The reason Ezra’s reading was so important was because it was part of the restoration of the Temple in Jerusalem in the fifth century before the common era. It was a recognition of the place of the written word in the religious life of the nation. So in like fashion, Jesus, the Jewish teacher, at the commencement of his ministry in Luke “began to teach in their synagogues”. And “when he came to Nazareth where he had been brought up, he went to the synagogue on the Sabbath day, as was his custom. He stood up to read and the scroll of the prophet Isaiah was given to him.”

Jesus the observant Jew, did what good Jews do on the Sabbath: he attended synagogue and took his turn in reading from the Scriptures.

As we have done this morning and do every time we meet for Eucharist or office. Don’t let anyone tell you that the Episcopal Church is not a biblical church. We are as much a people of the Bible as any other Christian tradition. But that is not to say we cannot do better. I have just finished several months working part-time at St Thomas, Fifth Avenue, in Manhattan. As part of my duties I conducted a weekly Bible study for an adult group. What a privilege it was to share God’s Word with these people. But it reminded me that I have not always been regular in leading Bible Study. It really ought to be high on our priorities in our Christian practice. I observe that some of you subscribe to Forward Day by Day Bible Study notes and maybe participate in Bible Study. But I encourage us all to take God’s Word to heart in our reading, study and meditation and preparation.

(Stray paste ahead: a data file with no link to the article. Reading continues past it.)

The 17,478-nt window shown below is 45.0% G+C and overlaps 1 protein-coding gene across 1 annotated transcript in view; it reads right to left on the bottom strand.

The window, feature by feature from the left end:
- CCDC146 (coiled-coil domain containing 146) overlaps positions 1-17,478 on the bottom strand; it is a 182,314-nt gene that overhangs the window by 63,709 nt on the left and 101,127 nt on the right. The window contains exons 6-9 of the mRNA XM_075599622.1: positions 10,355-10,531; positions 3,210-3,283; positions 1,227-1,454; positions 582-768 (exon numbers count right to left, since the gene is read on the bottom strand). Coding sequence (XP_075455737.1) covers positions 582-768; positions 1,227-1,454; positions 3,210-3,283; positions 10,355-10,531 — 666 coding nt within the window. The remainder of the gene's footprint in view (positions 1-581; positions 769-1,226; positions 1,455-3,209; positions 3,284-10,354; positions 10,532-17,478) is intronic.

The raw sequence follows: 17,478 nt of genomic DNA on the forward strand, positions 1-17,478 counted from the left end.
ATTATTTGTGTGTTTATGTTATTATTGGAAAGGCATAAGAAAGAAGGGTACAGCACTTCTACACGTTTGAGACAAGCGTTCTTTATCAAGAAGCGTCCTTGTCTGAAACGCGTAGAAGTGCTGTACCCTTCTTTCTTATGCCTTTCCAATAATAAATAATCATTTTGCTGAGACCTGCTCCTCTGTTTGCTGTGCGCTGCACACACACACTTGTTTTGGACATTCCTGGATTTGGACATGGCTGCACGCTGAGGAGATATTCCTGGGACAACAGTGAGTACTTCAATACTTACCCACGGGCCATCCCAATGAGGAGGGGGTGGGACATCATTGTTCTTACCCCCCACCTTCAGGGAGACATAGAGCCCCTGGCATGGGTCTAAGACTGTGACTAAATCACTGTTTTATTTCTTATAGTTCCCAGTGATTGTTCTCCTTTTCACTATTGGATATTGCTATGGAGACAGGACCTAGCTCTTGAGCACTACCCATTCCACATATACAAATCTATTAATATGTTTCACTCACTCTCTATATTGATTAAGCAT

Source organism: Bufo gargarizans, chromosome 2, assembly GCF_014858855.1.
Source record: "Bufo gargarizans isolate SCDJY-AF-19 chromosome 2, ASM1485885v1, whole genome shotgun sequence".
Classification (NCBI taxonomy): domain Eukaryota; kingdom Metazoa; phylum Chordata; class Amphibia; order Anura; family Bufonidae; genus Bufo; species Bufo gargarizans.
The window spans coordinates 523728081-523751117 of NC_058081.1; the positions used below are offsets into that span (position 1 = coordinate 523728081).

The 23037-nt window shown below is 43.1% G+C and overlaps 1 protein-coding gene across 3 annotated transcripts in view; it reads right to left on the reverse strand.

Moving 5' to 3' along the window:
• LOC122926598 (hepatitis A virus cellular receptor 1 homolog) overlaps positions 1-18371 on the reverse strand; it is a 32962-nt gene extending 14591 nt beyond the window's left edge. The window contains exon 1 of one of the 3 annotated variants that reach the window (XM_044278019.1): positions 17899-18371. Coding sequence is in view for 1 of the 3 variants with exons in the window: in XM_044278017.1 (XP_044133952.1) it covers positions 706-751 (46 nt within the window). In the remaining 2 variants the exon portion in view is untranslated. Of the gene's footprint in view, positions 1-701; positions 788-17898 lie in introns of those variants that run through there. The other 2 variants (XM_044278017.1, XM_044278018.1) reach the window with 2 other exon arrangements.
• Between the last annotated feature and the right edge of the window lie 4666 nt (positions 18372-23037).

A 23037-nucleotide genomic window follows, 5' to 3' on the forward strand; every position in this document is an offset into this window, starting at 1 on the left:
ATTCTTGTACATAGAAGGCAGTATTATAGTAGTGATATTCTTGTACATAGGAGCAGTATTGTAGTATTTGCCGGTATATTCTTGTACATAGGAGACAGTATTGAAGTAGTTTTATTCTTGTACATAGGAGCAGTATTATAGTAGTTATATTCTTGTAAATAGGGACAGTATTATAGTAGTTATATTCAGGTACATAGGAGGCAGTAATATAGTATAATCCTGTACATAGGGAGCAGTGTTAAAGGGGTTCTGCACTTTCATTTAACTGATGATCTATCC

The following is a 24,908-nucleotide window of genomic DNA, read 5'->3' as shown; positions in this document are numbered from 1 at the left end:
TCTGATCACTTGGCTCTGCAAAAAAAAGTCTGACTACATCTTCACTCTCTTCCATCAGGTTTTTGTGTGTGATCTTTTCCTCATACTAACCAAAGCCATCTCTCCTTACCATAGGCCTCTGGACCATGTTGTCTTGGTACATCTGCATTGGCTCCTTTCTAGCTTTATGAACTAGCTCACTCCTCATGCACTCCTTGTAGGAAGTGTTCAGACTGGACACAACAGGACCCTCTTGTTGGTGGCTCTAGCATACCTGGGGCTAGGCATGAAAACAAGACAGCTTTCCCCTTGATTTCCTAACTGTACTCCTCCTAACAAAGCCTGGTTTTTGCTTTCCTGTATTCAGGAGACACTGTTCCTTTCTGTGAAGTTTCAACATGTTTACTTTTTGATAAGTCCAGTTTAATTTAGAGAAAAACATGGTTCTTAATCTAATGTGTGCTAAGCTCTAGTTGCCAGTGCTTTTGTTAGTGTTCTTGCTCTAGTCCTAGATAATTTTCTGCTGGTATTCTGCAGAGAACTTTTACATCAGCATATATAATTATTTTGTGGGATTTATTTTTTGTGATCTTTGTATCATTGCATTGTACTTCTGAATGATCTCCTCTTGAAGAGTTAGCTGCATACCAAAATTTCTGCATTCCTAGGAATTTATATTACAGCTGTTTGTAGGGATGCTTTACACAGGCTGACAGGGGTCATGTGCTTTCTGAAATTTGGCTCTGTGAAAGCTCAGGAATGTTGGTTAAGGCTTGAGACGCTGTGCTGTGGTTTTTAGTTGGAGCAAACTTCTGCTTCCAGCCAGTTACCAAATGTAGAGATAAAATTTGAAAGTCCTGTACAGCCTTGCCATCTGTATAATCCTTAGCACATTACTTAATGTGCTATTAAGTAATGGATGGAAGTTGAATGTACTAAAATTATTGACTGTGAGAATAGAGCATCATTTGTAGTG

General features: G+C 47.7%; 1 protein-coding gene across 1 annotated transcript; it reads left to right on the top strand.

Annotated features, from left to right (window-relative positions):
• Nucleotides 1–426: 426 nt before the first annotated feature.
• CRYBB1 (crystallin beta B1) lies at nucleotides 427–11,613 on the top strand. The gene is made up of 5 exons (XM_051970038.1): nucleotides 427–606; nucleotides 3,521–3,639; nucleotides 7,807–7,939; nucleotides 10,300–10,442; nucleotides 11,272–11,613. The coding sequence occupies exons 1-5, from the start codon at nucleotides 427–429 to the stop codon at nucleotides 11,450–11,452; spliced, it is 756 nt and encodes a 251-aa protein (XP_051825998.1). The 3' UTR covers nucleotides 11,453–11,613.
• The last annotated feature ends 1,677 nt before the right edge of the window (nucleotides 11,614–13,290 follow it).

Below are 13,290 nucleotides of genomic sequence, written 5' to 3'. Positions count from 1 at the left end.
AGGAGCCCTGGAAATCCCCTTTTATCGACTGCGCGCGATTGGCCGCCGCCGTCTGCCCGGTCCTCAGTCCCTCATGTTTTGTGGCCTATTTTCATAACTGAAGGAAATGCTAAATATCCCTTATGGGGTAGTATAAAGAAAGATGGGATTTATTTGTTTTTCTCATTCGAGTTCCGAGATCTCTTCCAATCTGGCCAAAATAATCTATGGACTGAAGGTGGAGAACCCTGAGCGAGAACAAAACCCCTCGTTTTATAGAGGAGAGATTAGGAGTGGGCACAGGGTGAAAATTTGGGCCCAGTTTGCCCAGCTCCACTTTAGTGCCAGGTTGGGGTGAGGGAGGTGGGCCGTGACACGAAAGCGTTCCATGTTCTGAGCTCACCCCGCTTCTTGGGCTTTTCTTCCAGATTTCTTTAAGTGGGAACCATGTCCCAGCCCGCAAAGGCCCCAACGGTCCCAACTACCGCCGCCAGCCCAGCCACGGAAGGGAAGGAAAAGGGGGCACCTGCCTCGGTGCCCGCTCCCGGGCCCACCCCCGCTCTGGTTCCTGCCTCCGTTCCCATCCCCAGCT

But the second thing to note in the Nehemiah and Luke readings is that the readings were not stand alone events. In Nehemiah we are told: “So they read from the book, from the law of God, with interpretation. They gave the sense, so that the people understood the reading.” In other words there was some commentary or if you like some preaching going on to elucidate what was being read. Jesus when he sat down after the reading then went on to say: “Today this scripture has been fulfilled in your hearing.” If that is all he said it was a pretty short sermon. But he had more to say which will form the gospel for next Sunday. But the point I wish to make is that this matter of interpretation (and the Tradition of which we speak is largely to do with the interpretative tradition) is the vital work of preaching and Bible study. Whatever the preacher does or does not do; and no matter how good or otherwise their rhetorical skills; the important work of interpretation, the engagement of the Word with its context and setting, must go on. For the Word is God’s Word; but that Word is also the Living Word.